The Mission to India


As I sat at the airport, it occurred to me that I’m sick of it all. Since 2009, I estimate, I’ve flown around 50 times, and the novelty of the airport has now completely gone. I know it’s a small price to pay for getting to visit some of the world’s most interesting places, but does that mean I have to be happy about hanging round yet another airport. I suppose the answer is yes, but I can’t help the way I feel. I don’t mind the odd flight, but 3-4 flights a week are getting to be too much.

After a short 4 hour flight to Cochin, we arrived in the southern state of Kerala. It was fairly normal arrival (for India). I was unable to buy any rupees before entering the country because it is a closed currency, meaning it is illegal to move Indian currency in and out of the country. I couldn’t find an ATM so I exchanged £250 cash, giving me around 24.000 Rupees, which I thought wasn’t too bad.

We used a prepaid taxi kiosk which was useful. It cost around 1200 Rupees, which in the beginning I thought was expensive, but considering the distance we travelled, it was OK.

The journey however was one of the most anxious, white knuckle, rides of my life. We were in some old clapped out piece of crap. I paid extra for a car with air-con, but the guy just opened the window. He nearly hit several other motorists on our 40 minute drive through the streets of Kerala at 12am. This is not my first Rodeo, and I have been to India before, but that doesn’t mean I couldn’t wait to get out of that car.

After pissing about trying to find the place, we finally arrived. The place certainly didn’t look as it did on the website, but in my experience things always look better in the light of day. As we stepped out of our steal coffin, by now it was knocking on 1am, and there was no sign of anyone.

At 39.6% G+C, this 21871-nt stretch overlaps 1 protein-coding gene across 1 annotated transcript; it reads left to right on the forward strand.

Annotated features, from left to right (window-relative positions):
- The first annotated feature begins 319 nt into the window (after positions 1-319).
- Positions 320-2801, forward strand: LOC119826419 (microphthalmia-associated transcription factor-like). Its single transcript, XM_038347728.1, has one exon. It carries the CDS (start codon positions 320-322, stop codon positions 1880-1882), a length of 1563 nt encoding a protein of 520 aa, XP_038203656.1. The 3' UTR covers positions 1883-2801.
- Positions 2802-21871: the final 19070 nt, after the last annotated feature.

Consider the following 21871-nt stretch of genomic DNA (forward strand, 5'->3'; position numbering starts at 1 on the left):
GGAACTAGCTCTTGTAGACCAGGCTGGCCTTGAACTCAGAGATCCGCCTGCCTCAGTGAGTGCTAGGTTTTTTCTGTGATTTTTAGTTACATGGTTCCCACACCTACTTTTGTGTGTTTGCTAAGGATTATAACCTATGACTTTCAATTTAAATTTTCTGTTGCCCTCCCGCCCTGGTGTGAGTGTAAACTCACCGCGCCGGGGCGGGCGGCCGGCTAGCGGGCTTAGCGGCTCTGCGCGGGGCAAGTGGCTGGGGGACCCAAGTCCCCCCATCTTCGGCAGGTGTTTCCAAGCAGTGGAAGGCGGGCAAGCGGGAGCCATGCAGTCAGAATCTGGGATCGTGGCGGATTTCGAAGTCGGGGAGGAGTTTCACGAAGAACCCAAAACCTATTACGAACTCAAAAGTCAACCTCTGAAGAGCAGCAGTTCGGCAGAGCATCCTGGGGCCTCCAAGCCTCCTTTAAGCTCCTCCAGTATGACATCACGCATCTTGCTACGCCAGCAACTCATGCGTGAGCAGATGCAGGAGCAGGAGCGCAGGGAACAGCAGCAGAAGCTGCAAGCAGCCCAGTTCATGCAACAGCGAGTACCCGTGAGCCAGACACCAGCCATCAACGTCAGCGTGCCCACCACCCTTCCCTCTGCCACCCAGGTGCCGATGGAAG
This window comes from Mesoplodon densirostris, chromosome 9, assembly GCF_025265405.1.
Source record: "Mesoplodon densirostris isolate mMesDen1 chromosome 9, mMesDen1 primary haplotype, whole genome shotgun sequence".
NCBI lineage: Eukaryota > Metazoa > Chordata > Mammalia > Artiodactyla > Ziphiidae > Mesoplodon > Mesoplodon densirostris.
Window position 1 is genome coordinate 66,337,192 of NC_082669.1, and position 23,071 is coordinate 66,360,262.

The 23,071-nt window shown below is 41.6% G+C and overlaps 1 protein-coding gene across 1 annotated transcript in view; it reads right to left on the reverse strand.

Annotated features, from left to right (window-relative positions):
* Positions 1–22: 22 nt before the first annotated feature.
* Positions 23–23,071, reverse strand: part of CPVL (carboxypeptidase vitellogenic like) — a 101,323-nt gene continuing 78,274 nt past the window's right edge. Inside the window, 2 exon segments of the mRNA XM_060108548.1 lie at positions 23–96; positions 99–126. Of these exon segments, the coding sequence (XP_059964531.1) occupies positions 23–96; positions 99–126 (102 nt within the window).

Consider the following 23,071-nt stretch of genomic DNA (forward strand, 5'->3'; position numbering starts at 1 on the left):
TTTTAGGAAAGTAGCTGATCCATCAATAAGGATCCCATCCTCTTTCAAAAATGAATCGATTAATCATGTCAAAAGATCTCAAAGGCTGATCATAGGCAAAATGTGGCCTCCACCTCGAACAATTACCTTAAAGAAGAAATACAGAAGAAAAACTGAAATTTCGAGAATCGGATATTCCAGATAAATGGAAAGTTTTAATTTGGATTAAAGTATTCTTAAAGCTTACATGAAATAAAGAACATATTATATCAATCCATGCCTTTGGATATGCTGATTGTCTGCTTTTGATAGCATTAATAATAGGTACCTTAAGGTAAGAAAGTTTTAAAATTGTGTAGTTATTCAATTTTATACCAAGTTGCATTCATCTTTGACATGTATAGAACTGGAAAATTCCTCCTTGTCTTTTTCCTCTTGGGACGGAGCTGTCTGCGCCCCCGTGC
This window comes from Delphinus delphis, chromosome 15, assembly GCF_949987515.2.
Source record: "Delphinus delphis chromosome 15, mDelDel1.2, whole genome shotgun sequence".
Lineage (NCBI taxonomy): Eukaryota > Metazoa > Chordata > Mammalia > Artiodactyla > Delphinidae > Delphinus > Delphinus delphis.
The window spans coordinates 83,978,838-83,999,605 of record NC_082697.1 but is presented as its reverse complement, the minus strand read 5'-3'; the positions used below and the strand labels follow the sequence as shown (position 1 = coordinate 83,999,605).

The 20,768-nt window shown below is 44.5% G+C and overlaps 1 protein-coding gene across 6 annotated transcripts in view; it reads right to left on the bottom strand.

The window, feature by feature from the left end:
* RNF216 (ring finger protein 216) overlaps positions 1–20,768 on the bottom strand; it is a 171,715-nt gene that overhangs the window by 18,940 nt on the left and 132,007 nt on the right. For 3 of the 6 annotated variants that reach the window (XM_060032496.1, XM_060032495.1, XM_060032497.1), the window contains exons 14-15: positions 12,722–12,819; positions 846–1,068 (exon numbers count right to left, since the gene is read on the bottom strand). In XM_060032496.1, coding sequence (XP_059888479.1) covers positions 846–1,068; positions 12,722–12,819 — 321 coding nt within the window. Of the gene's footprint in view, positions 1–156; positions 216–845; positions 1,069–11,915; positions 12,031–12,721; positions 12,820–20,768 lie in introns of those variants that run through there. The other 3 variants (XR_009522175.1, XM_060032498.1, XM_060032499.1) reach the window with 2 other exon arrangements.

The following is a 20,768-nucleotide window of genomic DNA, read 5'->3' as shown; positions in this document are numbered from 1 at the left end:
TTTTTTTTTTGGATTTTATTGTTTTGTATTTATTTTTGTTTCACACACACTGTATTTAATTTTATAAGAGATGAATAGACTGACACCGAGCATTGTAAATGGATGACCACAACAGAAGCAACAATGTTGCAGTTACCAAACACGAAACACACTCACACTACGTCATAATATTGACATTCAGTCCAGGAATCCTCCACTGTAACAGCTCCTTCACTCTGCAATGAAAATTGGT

The hostel was supposed to have 24 hour reception, and even offered airport transfers, which is a load of rubbish.

The driver insisted on a tip, so I gave him a hundred, I think. I just hope I didn’t slip him a thousand by mistake. He wasn’t the best of taxi drivers; he was very abrupt and snatched the piece of paper out my hand when he met us at the airport.

He did hang on with us as we continually rang the door bell, whilst waiting for someone at the Honolulu Homestay to get their arses out of bed, and let us in. But the driver only waited so he could charge us again to take us elsewhere. I had visions of having to go wandering the streets in search of somewhere to stay, which wouldn’t have been the first time, but in the short few minutes we stood outside, ringing the doorbell, I must have been bitten 20 times.

Finally a light came on, and a heavily pregnant woman popped her head out of the door. I explained to her that I had emailed several times about our arrival, but no one replied to my messages. I had even considered cancelling our booking, so we could find somewhere that would pick us up from the airport.

The first thing I wanted to do when I got into my room was brush my teeth and take a shower. As I switched the tap on, there was a flurry of activity around the sink area. There was a family of spiders living within the sink cavity. I had to kill them. I didn’t have any bug spray, so I used my mosquito repellent and then squished the big one. I don’t know if they’re venomous but I wasn’t taking any chances. Weary from travel, I had a quick shower and called it a night.

Say hello to my little friend...

Say hello to my little friend…

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